Outcome of UK election will be watched closely on these shores
Next week's General Electrion in the United Kingdom is possibly the most crucial for Irish interests since 1997 when Tony Blair and Labour came to power.
Back in 1997 the peace process was not fully mature, we hadn't the Good Friday Agreement, but the political process was well underway following the Downing Street Declaration signed by Prime Minister John Major and Taoiseach Albert Reynolds.
However it was clear from an Irish perspective that more progress would be made with a Labour government under the leadership of Tony Blair and with Mo Mowlam as Northern Ireland Secretary of State, than would be made under another Conservative led government which would have been more sympathetic to the unionist position.
Now in 2015 the next UK government could have a dramatic impact on our future on these shores.
Last year Scotland said no to independence which would have an knock-on effects for the future of Northern Ireland had the yes side won the day.
However the question of Scottish independence has not gone away and if Labour and the SNP form the next government, a second referendum on Scottish independence will be back on the table.
The independence campaign and the momentum it created seems to have cemented the rise of the SNP in Scotland and with that the collapse of Labour, while Scotland seems a wasteland for Conservative MPs with just one Tory MP out of 59 Scottish MP's in the last parliament.
The polls have Labour and the Conservatives neck and neck, with predictions of a second hung parliament with another coalition government the most likely outcome.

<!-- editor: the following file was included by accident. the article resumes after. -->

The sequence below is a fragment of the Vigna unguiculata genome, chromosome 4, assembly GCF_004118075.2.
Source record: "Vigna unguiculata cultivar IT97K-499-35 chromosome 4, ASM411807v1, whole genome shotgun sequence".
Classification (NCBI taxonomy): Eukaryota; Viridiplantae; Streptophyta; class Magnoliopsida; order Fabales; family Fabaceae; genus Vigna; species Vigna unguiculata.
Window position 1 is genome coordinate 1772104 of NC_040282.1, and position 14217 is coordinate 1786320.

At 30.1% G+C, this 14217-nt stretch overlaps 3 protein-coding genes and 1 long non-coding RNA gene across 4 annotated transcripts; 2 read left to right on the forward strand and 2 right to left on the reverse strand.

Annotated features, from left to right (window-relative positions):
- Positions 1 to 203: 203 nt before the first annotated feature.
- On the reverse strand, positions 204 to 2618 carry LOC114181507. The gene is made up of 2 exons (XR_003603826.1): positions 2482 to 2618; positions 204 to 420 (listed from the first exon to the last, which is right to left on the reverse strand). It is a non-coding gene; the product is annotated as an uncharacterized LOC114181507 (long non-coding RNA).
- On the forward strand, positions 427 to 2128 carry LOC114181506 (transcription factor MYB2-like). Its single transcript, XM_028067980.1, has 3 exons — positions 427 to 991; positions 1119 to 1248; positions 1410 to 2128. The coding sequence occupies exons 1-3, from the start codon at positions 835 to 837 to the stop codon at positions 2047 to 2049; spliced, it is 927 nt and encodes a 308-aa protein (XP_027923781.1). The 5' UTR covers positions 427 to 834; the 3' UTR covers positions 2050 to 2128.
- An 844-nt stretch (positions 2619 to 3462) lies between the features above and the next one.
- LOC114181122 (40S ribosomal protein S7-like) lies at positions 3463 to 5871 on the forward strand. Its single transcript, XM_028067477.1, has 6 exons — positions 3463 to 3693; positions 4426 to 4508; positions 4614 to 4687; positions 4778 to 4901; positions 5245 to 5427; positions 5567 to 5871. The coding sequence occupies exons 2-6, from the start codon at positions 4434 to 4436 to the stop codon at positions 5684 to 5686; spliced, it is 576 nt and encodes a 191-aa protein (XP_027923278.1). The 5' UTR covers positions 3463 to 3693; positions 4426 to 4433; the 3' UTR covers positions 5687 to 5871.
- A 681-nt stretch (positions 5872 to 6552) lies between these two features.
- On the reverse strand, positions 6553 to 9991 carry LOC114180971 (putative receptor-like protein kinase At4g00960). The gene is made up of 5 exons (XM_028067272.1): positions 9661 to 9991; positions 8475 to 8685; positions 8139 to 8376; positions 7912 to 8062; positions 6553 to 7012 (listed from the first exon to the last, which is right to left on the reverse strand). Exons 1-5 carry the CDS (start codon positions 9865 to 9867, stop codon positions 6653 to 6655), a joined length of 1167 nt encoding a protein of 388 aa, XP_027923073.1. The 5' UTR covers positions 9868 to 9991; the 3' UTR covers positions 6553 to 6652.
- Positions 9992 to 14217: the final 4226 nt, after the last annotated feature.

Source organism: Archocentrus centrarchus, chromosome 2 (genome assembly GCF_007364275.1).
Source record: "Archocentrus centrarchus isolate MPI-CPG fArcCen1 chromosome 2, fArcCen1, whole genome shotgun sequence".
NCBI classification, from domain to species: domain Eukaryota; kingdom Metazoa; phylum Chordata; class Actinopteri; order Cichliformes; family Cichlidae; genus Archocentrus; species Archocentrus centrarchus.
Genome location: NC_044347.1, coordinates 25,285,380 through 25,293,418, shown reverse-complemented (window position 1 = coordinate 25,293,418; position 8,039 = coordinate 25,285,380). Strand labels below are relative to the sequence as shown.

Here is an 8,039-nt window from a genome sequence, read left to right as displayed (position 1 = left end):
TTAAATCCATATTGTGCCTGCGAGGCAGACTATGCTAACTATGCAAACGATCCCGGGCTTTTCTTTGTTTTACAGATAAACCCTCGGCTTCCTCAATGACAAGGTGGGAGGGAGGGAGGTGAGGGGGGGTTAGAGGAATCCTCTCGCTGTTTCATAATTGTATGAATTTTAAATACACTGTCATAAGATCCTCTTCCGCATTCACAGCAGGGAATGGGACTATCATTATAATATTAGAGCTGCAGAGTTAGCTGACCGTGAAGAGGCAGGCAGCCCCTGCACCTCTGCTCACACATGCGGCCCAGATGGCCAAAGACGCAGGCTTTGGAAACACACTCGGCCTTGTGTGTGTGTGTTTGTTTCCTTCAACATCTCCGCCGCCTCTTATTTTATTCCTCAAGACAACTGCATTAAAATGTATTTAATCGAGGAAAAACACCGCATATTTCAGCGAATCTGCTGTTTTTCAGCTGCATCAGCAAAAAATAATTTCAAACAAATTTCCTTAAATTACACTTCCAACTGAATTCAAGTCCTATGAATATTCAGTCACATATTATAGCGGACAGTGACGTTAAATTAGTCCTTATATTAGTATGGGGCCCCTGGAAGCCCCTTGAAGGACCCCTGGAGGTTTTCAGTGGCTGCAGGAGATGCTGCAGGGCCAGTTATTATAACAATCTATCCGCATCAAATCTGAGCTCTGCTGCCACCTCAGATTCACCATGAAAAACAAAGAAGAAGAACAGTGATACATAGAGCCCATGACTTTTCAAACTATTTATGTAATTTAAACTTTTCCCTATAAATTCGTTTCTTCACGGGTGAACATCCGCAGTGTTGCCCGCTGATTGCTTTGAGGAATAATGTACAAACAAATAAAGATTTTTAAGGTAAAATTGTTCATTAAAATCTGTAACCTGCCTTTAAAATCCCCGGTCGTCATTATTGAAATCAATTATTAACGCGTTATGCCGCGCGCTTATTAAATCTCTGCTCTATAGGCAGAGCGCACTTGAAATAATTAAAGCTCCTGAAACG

While a Labour/SNP government could re-ignite the Scottish independence question which will have consequences in Northern Ireland if ever carried in a referendum, should the Conservatives and David Cameron return to power and Downing Street a far greater challenge for Ireland will lie ahead.
Cameron has promised a referendum on whether the UK should stay or leave in the European Union in the lifetime of the next government.
Opinion polls show that a UK exodus from the European Union could well follow that referendum and that would have profound effects on our relationship with our nearest neighbour.
For instance would we see the return of border crossing points and the return of Customs posts and clearance facilities that were such a feature of daily life in this town for decades.
Whatever the outcome of next week's UK General Election it seems certain they will face huge political decisions down the line, be it a second Scottish independence referendum or an in/out referendum on the EU.
Either way we will be watching closely.